Louise Tupta Veselicky, D.D.S, has been appointed interim dean of the School of Dentistry at West Virginia University. Dr. Veselicky replaces James Koelbl, D.D.S., who is resigning later this year.

Veselicky received a bachelor’s degree in dental hygiene and a D.D.S at WVU . She received a master’s in dentistry as well as education at the University of Pittsburgh. She has served on the WVU faculty since 1991.

“Dr. Veselicky is an effective leader, and successful teacher who will continue the 50-year tradition of excellence of the WVU School of Dentistry,”said Robert M. D’Alessandri, M.D., who made the appointment.”Her energy and compassion are ideal for the school as it continues to provide the state with a nationally recognized oral health center for education, research and service while improving the dental and oral health of all citizens, especially West Virginians.”

Koelbl, dean of the school since 1999, will be starting a new School of Dentistry at Western University of Health Sciences in Pomona, Calif.

Veselicky has served on the faculty in the department of periodontics since 1991, most recently as clinical associate professor. She has served as senior associate dean for educational programs in the school of dentistry, interim chair of periodontics and interim associate dean of clinical affairs.

“It is an honor to be asked by Dr. D’Alessandri to lead the School of Dentistry during this transition period,”Veselicky said.”I am looking forward to this opportunity to serve the people of the state of West Virginia by continuing the tradition of quality dental education, research, service and patient care.”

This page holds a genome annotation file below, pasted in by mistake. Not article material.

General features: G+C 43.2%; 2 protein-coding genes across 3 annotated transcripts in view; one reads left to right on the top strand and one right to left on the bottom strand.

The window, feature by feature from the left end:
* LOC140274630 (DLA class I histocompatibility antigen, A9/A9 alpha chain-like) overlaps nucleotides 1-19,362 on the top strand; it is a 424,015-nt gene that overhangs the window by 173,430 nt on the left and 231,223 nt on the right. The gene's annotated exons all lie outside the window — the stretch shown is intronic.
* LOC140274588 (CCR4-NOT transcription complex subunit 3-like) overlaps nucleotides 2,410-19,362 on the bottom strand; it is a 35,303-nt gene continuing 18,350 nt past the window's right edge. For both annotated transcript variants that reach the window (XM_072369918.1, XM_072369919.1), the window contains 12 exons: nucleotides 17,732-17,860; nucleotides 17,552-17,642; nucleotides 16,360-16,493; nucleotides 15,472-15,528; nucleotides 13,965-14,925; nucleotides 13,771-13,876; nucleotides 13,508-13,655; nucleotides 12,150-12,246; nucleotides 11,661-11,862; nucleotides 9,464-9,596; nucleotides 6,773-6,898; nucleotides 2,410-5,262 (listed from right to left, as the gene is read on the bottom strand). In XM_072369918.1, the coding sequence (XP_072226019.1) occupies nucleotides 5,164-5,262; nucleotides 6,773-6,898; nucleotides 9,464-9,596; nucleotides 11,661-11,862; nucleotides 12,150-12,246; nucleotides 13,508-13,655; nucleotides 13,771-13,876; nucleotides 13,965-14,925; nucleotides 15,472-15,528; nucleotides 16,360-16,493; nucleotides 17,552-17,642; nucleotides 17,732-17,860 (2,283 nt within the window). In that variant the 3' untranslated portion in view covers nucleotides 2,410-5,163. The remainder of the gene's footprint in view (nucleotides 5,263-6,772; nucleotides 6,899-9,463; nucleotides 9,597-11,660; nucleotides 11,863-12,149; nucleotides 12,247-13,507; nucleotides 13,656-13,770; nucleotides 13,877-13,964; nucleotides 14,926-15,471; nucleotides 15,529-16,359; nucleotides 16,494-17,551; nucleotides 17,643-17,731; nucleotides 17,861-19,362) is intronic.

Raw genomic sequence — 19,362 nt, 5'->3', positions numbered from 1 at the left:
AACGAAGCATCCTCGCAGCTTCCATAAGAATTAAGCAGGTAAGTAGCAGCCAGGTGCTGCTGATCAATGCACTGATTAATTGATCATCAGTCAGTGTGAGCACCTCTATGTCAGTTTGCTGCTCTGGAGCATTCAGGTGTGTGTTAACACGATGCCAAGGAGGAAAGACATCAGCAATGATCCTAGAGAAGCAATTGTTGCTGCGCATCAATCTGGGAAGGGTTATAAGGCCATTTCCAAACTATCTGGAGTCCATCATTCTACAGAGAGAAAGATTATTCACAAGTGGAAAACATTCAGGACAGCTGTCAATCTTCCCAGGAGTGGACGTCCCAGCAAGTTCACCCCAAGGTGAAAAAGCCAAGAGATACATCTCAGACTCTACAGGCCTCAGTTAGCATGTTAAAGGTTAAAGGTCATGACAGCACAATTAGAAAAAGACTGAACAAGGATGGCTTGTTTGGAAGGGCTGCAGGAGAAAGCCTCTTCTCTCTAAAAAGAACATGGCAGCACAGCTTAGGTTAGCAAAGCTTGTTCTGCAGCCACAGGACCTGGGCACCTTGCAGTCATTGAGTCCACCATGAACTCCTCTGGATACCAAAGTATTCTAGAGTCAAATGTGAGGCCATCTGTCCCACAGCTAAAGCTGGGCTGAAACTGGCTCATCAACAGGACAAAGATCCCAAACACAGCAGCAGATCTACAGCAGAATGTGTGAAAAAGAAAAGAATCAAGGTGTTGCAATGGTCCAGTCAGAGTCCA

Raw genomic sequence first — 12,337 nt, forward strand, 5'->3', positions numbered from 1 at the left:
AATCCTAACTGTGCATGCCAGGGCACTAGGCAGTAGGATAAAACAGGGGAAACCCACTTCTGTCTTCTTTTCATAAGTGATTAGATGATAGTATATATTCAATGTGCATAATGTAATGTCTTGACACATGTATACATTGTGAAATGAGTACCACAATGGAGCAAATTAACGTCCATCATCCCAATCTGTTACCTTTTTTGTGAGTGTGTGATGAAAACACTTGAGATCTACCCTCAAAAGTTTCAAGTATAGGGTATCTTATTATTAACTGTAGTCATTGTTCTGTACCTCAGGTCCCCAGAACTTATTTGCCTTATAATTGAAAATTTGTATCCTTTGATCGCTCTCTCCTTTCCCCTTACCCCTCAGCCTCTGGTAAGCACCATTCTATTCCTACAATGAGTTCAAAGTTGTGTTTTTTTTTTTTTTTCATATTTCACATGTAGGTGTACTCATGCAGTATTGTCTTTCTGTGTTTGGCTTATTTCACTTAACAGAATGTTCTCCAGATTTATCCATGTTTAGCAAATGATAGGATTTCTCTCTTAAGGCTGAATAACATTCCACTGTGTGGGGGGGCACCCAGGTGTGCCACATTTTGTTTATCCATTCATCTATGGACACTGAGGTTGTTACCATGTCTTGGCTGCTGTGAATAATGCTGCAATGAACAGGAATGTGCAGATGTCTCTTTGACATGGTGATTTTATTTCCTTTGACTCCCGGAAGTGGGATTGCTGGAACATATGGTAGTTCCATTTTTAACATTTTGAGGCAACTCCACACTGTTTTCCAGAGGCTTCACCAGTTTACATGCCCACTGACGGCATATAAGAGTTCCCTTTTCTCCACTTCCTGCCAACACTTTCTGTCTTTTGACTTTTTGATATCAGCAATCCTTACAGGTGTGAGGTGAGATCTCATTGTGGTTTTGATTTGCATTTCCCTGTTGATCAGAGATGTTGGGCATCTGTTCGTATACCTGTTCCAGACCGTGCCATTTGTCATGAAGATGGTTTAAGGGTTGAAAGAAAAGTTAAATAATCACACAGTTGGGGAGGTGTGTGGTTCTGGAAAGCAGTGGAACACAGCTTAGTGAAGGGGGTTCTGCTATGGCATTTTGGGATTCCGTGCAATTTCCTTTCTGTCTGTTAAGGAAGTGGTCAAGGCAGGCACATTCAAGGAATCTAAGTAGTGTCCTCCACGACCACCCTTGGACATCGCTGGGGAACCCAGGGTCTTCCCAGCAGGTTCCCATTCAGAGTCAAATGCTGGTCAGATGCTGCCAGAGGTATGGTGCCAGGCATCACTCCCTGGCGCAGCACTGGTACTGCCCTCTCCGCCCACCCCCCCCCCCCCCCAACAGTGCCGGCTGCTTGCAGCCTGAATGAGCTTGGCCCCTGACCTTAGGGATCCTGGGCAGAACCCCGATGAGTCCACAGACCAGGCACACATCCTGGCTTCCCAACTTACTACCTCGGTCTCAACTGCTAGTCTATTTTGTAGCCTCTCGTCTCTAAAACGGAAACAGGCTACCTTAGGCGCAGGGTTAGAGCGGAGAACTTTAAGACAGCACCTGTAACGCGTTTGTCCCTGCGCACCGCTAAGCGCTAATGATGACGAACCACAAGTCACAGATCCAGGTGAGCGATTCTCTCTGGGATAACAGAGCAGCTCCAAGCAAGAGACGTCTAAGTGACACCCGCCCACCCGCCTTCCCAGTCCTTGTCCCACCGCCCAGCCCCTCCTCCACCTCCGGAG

She was inducted into the American College of Dentists in 2002 and won the WVU School of Dentistry Outstanding Teacher Award in 2000.

Veselicky authored two chapters, Assessing Patient Characteristics and Performing Periodontal Procedures in”Dental Hygiene in Review,”first edition, published in 2001.

She has been published in numerous journals and her special interests include periodontics and rural pediatric dentistry and early intervention. Her husband, Ken, is an assistant professor in the Department of Radiology in the WVU School of Medicine. They have a daughter, Mary, who attends St. Francis School.

The first dental class entered WVU in the fall of 1957, with dental hygiene added in 1961. Since then, over 1750 dentists and over 725 dental hygienists have graduated, and graduates currently practice in 54 of the State’s 55 counties.

The School of Dentistry offers a D.D.S. degree as well as a B.S. degree in dental hygiene, and postgraduate programs in the dental specialties of orthodontics, prosthodontics, oral and maxillofacial surgery and endodontics, as well as a Master’s program in dental hygiene. Additionally, an advanced education program in general dentistry (AEGD) is offered in Charleston, and a general practice residency program is available in Morgantown.